Infection of the skin or soft tissues (cellulitis) may occur due to stagnant (non-moving) lymphatic fluid in the malformation or due to bacteria entering the body through open lymphatic vesicles. Cellulitis could potentially lead to a more serious or even life-threatening infection. Immediate treatment with antibiotics is essential to treat these skin and soft tissue infections. Bleeding into the area of the malformation may cause rapid enlargement of the malformation and pain. Bleeding may occur spontaneously or from trauma to the area. There may also be spontaneous leakage of lymphatic fluid from blebs on the skin. These lymphatic vesicles can also bleed. Chronic pain and/or cosmetic disfigurement may occur from the malformation itself or as a result of complications from the malformation.
Additional complications may be possible, depending upon the specific area of the body that is affected by the lesion:
- A lesion involving the trachea (windpipe), tongue or chest can cause difficulty breathing.
- A lesion in the gastrointestinal tract (stomach and intestines) can cause protein loss.
- A lesion in the thorax (chest) can cause chylothorax, which is a leakage of lymphatic fluid into the chest cavity. It can also cause heart and lung complications.
- A lesion in the abdomen can cause chylous ascites, which is a leakage of lymphatic fluid into the abdomen.
Although certain complications cannot be prevented, they can sometimes be diminished.
Developing an infection in a lymphatic malformation of the head/neck region is less likely if careful attention is paid to oral hygiene. Regular tooth brushing and visits to the dentist are recommended.
Diffuse Lymphatic Malformations
Generalized lymphatic anomaly (GLA) and Gorham-Stout disease (GSD) are rare diffuse lymphatic malformations that involve multiple body sites, most commonly the bones, chest, skin, spleen, liver and gastrointestinal tract. In both GLA and GSD, the lymphatic malformations involve the bones but appear differently on imaging. Gorham-Stout disease, also called “vanishing bone disease,” is characterized by LMs that cause destruction of the bony cortex (outermost layer of the bone) and progressive bone loss. In GLA, the lymphatic malformations appear “punched out” or as holes within the bone. These bony lesions may result in fractures. It is not uncommon that these conditions are not identified until after a bone fracture. If the spine is involved, there is a risk of neurological issues.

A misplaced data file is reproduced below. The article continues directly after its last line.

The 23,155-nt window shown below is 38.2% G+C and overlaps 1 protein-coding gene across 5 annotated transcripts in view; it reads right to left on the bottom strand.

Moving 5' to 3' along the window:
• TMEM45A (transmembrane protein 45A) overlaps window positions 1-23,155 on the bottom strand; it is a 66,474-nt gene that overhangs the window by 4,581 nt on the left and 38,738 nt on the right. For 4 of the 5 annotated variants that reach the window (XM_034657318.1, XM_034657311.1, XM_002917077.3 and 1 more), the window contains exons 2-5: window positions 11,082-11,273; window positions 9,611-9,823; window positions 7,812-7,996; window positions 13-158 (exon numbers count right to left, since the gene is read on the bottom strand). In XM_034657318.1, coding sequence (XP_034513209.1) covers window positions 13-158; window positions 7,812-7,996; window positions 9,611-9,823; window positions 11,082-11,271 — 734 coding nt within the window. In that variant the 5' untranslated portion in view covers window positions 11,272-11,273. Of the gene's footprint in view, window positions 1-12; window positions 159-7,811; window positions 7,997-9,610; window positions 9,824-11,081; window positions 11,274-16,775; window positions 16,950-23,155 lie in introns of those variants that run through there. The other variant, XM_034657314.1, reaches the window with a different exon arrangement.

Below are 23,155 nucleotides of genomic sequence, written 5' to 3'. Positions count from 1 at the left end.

Patients with GLA and GSD have an increased risk of developing chylous effusions or leakage of lymphatic fluid into the lungs or abdomen or around the heart, particularly if the ribs are involved. In addition to the potential complications listed above, individuals with GLA and GSD may have other complications depending on locations of the malformation involvement.
Kaposiform lymphangiomatosis (KLA) is a rare disorder characterized by abnormal “kaposiform” lymphatic clusters in multiple body sites and is complicated by effusions, similar to GLA. However, KLA is more aggressive than GLA and is associated with coagulopathy (clotting and bleeding issues). Complications are directly related to the extent of the organ involvement and coagulopathy severity. Because of its aggressive nature and similarities to a vascular tumor called kaposiform hemangioendothelioma (KHE), it is unclear whether KLA is a lymphatic malformation or a vascular tumor.